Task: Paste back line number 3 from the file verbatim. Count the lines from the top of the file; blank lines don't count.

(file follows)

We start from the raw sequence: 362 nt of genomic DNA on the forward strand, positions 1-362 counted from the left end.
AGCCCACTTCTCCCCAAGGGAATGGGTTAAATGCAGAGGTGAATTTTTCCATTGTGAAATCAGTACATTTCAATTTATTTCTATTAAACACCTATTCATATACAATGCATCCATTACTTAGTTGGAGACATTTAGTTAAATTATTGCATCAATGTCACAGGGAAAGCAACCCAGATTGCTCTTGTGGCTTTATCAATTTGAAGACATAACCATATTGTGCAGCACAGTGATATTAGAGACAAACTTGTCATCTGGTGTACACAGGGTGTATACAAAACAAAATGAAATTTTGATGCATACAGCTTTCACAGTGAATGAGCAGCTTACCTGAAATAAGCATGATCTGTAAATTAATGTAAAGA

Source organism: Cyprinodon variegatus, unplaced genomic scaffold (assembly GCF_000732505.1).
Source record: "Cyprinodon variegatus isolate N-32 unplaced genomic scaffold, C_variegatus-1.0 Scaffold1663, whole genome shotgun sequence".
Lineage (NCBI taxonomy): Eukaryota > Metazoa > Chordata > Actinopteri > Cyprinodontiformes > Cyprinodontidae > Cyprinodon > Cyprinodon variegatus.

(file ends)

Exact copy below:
Source organism: Cyprinodon variegatus, unplaced genomic scaffold (assembly GCF_000732505.1).